This research attempts to answer the following question: Is it feasible to implement a self-governing model for cloud platforms to prevent vendor lock-in?
Taking into consideration that cloud computing is a new paradigm in the offering of IT capabilities as ‘services’ it is important to understand that the interactions among participants (at the B2C and B2B levels) will be shaped by their contractual agreements.
At the B2C level, the asymmetric relationship between cloud providers and consumers, can lead to disadvantageous arrangements particularly for non-professional consumers, which might cause market distortions and vendor lock-in. Therefore, certain regulatory interventions such as the right to portability of personal data, as per Article 20 GDPR and other portability rules in Article 16(4) of the Directive on the contracts for the supply of digital contents and services seek to empower the data subject in relation to their data and facilitate switching, which should enhance competition and enable the creation of new services. As a first step, this research looked into the interpretation and implementation of these pieces of legislation where the definition of personal data plays a main role.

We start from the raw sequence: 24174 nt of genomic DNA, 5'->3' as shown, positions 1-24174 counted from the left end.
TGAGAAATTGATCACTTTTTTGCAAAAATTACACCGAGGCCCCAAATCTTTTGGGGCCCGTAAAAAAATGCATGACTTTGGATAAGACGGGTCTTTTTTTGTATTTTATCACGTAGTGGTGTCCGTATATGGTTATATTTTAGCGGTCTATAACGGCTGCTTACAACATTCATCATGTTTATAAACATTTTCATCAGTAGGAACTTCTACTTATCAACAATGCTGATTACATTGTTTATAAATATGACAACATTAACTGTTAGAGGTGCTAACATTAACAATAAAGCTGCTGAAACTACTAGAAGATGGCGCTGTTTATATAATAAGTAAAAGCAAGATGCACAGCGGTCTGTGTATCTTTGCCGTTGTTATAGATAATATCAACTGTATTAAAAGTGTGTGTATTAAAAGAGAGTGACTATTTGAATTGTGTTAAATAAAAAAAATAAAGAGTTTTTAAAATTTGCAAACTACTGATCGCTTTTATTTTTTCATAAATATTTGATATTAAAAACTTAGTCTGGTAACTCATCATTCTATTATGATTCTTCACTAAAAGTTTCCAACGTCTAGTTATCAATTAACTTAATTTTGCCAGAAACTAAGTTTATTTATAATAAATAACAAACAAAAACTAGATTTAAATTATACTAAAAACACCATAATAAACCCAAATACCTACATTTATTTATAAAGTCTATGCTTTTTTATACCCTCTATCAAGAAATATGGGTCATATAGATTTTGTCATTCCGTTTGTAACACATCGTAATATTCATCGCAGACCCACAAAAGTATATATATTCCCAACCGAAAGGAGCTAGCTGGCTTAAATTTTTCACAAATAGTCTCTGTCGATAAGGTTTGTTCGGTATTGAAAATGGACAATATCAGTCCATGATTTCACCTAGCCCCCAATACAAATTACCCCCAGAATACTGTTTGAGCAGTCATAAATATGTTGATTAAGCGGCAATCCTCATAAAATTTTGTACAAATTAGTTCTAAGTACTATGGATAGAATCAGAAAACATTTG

At the B2B level, the current literature has stated the difficulty in justifying any regulatory intervention for a mandatory requirement of data portability outside from the already well stablished Competition Law mechanisms in the case of abuse of dominant position. This research also reviews the possible justifications for regulatory intervention at this level for the specific case of cloud computing services. Businesses have, nevertheless, repeatedly stated the need of the scheme to facilitate the flow of business data. In this case, a ‘soft-law’ approach might be more suitable, where companies can voluntarily agree to improve their data flows via codes of conducts and standard contractual clauses. The main areas where cloud contracts might reduce burdens would be in relation to data portability attributes, namely: the data transfer rate, format, interfaces, and remedies. The Free Flow of Non-Personal Data Regulation has already stablished this approach. This research will ultimately analyze the possible implementation and effectiveness of the above-mentioned codes of conducts and standard contractual clauses, where ‘business data’ is understood to be comprised of both personal and non-personal data.